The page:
Hayder, Mo - 'Ritual'
This is a welcome return for Mo Hayder to writing about DI Jack Caffery, last seen in THE TREATMENT and is no less disturbing than her previous novels. The main difference is the setting which has moved from London to Bristol. In addition, having been separated from his damaging past by the new location he now has a new partner who has a disturbing past of her own.
Sergeant Phoebe "Flea" Marley is the police diver on the case of the dismembered hand; found in the old harbour in Bristol's city centre Flea and the other divers search for the rest of the body, but discover nothing till they find its pair under a local restaurant, and further investigation reveals that the hands' owner may still be alive. The investigation uncovers links with drug dealing and some more disturbing "trading" of gruesome artefacts including body parts.
As well as battling this mysterious case with its elements of drug abuse and possible African religious rituals, Caffery and Flea are also confronting their own ghosts. Flea is handling the death of her parents in a diving accident and their missing bodies and Jack is still struggling with the death of his brother at the hands of a paedophile many years in the past. Jack's encounters with "The Walking Man", an itinerant ex-con who killed the man who abused and murdered his own child, keeps Caffery revisiting his past and focusing on what he did not do to avenge his brother.
There is not a natural chemistry between these two partners, although they are suffering from similarly painful family histories, which means that it does not make them easily readable, certainly not the bantering relationship of the traditional detective "team" we are so familiar with. The plot has some untied ends and starts a little slowly, but then as readers we are drawn into the seamier side of Bristol: a dark underworld of child prostitution, drugs and violence. However, even as a veteran crime reader, I was surprised by the climax which is exciting and thrilling, as solutions are unravelled.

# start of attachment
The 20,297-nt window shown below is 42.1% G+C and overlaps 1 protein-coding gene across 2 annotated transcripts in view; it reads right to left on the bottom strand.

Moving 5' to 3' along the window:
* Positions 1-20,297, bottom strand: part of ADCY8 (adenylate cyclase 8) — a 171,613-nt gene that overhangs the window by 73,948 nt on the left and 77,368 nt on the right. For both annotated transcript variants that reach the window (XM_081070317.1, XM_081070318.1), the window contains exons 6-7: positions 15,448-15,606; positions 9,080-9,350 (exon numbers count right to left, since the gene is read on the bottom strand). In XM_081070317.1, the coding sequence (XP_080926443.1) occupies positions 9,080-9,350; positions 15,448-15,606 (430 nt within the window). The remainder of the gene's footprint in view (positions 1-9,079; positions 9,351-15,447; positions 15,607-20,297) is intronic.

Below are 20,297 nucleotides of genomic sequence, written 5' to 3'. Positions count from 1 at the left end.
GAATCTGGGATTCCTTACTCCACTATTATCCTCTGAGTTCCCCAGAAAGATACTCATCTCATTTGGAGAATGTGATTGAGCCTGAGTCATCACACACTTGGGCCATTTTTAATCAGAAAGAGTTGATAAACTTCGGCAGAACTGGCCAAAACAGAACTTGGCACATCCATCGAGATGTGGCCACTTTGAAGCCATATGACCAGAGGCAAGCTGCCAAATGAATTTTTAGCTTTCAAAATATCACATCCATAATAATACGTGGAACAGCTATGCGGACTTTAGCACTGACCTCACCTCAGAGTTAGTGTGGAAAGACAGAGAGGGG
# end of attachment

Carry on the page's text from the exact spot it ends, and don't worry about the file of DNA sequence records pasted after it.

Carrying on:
Hayder has a really graphic writing touch and her elaborate descriptions of the experiences of diving and the gruesome results of the killer's work make this unsettling reading. The personal agonies of the two main players are compelling, if obsessive, but the main draw of this novel is the imaginative and lucid writing and the way in which Hayder involves the reader in her plots and makes them work hard to connect the dots.
Amanda Brown, England